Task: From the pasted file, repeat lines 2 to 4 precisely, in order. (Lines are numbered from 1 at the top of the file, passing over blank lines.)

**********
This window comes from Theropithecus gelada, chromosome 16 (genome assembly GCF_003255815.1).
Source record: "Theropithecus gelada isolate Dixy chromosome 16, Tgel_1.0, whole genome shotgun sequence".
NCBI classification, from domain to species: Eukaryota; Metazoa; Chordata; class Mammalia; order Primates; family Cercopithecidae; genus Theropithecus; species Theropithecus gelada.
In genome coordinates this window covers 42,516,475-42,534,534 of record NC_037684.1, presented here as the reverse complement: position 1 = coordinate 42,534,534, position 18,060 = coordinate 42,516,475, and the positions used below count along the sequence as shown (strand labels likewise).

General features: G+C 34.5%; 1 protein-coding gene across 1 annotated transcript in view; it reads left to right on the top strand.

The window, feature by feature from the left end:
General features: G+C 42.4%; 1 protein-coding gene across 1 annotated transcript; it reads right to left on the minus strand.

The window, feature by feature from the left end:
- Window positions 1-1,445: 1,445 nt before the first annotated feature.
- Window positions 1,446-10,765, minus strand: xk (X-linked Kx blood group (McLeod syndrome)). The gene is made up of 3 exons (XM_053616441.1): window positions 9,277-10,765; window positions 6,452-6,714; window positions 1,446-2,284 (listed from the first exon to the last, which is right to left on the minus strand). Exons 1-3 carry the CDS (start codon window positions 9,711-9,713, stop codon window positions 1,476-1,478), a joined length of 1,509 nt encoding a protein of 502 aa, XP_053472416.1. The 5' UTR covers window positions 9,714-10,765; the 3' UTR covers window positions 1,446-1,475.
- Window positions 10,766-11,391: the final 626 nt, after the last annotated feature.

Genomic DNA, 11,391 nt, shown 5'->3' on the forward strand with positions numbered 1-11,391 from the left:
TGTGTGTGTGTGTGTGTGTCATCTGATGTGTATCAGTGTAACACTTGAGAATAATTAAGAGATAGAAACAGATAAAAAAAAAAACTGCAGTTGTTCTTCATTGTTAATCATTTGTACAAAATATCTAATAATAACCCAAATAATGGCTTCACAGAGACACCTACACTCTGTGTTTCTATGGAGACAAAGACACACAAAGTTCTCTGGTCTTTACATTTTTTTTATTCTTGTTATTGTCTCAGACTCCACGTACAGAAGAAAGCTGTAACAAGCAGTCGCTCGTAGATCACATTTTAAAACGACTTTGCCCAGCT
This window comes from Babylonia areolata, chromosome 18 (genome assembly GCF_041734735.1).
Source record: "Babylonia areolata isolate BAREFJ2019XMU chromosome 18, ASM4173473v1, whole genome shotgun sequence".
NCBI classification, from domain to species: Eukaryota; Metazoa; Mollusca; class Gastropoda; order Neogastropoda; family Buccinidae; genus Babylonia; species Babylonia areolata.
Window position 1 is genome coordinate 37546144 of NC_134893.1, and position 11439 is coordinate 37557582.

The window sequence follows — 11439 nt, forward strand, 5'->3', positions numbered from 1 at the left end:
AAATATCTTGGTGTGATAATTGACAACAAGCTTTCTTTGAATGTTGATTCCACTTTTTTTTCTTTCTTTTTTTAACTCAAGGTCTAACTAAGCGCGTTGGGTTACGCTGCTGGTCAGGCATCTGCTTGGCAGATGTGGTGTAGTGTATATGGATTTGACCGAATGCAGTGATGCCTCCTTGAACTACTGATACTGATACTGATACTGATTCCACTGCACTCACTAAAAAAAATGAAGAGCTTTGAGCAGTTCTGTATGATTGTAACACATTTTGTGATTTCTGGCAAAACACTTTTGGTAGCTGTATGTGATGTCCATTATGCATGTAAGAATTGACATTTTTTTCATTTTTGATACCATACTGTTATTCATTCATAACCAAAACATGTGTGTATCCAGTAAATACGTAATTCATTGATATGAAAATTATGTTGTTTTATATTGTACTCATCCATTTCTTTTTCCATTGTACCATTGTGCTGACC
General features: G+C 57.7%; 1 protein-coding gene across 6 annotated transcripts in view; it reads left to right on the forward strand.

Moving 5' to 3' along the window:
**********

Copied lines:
Source record: "Theropithecus gelada isolate Dixy chromosome 16, Tgel_1.0, whole genome shotgun sequence".
NCBI classification, from domain to species: Eukaryota; Metazoa; Chordata; class Mammalia; order Primates; family Cercopithecidae; genus Theropithecus; species Theropithecus gelada.
In genome coordinates this window covers 42,516,475-42,534,534 of record NC_037684.1, presented here as the reverse complement: position 1 = coordinate 42,534,534, position 18,060 = coordinate 42,516,475, and the positions used below count along the sequence as shown (strand labels likewise).